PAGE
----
Things were going really well, until Covid trampled all over international travel and put my business in a coma.
Finding the sweet spot for purposeful work
As I desperately tried to find my new purpose in life, I made lists of things I’m good at and that bring me joy, which is a useful exercise that I totally recommend you try if you’re looking for a new direction in your working life.
If you can hit the sweet spot of identifying something that a) you’re good at, b) you enjoy doing and c) people are willing to pay for, you’ve got the foundations of a fulfilling career/business.
I spent a lot of time soul searching and identified lots of things that I’m both good at and enjoy doing but nothing leapt off the page and screamed “This is what you’re meant to do!” to me.
Then I started working with Maria Tucker, who specialises in helping people find their purpose in life. She encouraged me to ask myself pertinent questions about how I’d like to spend my time if money wasn’t an issue.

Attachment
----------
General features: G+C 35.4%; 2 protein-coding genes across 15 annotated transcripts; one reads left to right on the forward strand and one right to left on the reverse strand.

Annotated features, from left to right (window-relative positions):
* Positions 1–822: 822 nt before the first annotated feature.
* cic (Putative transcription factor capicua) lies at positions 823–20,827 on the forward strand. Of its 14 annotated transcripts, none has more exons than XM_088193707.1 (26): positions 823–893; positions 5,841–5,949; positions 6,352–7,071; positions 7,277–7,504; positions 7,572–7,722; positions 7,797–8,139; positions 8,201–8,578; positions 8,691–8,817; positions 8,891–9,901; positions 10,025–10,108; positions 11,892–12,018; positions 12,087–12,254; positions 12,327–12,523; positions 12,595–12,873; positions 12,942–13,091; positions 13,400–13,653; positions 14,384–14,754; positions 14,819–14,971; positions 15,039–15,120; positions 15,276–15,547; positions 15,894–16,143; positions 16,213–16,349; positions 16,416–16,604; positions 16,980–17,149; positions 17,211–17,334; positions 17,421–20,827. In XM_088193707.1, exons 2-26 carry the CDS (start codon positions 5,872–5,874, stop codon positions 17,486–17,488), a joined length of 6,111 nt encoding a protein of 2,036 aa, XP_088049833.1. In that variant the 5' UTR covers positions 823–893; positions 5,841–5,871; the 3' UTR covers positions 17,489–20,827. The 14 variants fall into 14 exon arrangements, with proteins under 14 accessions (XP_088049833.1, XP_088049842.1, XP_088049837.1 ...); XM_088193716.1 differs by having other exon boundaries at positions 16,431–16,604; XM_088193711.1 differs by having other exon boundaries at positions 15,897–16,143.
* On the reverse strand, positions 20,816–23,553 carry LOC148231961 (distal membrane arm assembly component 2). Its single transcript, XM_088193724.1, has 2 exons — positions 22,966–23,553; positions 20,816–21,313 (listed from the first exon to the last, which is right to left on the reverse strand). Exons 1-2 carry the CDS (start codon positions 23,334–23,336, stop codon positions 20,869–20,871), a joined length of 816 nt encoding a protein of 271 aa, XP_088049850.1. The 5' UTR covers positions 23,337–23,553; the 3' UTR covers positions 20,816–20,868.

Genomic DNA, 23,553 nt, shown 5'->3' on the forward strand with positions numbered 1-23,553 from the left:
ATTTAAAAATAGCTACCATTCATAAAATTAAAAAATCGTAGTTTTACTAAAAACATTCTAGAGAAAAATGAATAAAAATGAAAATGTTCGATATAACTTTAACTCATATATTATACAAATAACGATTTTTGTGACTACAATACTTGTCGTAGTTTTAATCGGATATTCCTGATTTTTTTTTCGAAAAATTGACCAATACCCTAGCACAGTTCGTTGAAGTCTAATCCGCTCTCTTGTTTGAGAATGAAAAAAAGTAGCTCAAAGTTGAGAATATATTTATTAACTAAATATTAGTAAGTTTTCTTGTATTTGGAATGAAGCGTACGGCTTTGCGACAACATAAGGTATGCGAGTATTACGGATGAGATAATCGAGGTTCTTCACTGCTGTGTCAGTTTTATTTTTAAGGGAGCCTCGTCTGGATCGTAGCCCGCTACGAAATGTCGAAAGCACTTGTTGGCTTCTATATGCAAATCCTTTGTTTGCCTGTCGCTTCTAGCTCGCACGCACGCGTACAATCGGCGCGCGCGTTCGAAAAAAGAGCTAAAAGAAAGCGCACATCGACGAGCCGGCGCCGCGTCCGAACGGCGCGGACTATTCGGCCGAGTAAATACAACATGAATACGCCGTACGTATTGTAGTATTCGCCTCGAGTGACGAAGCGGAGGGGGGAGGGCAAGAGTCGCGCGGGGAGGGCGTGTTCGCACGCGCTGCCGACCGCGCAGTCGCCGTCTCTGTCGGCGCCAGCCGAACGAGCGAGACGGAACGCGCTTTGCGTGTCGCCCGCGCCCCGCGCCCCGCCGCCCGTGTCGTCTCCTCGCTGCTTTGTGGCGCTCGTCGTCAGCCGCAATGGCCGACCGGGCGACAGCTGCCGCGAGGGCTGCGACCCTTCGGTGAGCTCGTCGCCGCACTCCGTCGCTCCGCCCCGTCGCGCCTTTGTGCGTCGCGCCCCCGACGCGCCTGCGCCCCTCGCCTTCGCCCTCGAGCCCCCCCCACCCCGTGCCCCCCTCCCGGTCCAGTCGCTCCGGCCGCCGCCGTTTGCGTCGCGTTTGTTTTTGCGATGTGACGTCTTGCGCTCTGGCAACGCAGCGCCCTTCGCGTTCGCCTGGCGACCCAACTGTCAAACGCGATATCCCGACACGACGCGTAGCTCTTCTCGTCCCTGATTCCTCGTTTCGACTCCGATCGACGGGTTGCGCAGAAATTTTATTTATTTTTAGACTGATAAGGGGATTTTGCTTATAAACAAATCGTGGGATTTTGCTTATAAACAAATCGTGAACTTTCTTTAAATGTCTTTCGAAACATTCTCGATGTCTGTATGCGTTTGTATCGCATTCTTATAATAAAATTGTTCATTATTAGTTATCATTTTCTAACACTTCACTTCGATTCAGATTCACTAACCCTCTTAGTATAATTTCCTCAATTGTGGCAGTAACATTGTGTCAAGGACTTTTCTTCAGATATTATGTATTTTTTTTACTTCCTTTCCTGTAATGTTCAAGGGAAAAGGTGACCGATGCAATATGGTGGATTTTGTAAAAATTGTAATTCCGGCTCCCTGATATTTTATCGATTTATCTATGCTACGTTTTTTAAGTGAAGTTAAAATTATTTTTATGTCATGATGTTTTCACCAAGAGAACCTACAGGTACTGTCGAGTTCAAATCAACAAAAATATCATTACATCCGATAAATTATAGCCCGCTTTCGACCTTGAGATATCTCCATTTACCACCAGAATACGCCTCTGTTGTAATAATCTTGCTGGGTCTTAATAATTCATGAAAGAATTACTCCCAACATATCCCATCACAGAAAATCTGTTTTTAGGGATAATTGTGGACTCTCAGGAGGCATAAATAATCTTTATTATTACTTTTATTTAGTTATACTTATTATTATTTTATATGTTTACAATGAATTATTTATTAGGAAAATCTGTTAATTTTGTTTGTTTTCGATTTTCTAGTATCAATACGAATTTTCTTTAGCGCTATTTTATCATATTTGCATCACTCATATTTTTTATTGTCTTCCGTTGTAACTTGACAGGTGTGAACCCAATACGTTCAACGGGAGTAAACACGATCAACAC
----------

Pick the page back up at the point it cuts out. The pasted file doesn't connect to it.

I had been stressing about replacing my lost income so it really helped to take that out of the equation for a while and to focus on the a) and b) of the sweet spot equation so that I could focus on doing things that bring me joy and make me feel ‘in flow’.
My first response to Maria’s question was “Walking in nature and looking at flowers.”, even though I couldn’t imagine how I could possibly earn a living that way. But that honest answer sparked my journey to studying the science of wellbeing and nature connectedness.